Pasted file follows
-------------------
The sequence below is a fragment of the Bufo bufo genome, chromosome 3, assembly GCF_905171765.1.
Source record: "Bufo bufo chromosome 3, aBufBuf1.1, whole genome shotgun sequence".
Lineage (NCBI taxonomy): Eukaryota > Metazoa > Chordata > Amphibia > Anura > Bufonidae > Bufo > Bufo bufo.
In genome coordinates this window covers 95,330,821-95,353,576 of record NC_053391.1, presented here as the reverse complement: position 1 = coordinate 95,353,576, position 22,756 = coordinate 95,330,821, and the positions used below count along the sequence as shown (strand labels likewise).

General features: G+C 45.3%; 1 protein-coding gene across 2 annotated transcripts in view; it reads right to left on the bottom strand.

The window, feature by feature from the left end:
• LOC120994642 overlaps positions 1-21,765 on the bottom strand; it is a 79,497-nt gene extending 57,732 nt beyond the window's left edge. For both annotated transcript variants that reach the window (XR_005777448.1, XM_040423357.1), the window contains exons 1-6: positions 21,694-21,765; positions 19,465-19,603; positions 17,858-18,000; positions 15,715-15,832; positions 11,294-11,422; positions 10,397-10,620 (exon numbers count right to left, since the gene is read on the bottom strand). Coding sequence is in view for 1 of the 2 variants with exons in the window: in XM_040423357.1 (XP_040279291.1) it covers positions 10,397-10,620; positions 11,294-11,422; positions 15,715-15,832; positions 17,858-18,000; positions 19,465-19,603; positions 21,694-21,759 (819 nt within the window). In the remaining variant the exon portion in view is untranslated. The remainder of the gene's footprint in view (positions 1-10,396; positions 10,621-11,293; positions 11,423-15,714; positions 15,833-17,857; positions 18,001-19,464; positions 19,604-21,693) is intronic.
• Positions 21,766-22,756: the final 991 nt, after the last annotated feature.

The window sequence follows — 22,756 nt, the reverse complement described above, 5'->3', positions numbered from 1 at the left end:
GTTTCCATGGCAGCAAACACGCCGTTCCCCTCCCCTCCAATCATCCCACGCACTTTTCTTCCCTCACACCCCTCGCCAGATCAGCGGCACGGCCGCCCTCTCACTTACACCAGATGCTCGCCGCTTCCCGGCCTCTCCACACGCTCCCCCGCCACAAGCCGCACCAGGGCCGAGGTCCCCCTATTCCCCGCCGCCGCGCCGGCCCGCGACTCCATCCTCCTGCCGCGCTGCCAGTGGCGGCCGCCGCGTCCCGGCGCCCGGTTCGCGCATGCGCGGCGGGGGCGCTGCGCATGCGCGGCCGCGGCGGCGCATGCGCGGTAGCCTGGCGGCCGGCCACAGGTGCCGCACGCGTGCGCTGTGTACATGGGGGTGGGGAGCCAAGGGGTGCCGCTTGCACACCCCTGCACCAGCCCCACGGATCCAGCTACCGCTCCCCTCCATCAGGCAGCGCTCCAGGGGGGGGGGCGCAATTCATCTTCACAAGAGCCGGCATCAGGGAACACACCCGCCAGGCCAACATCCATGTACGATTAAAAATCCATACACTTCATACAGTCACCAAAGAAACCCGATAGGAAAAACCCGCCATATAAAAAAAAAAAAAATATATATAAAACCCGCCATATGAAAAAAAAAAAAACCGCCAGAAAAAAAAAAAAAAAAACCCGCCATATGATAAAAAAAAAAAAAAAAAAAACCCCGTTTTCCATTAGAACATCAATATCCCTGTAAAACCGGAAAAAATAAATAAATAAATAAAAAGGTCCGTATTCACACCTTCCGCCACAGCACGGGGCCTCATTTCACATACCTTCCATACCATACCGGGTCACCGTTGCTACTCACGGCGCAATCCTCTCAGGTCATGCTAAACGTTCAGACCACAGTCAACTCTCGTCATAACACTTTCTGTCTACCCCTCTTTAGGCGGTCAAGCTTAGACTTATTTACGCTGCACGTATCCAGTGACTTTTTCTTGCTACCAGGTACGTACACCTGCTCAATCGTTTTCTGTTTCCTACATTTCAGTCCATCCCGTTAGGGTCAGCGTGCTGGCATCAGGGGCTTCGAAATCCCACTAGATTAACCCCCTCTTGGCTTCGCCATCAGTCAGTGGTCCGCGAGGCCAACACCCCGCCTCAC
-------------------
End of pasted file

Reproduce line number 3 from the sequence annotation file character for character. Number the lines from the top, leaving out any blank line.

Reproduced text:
Lineage (NCBI taxonomy): Eukaryota > Metazoa > Chordata > Amphibia > Anura > Bufonidae > Bufo > Bufo bufo.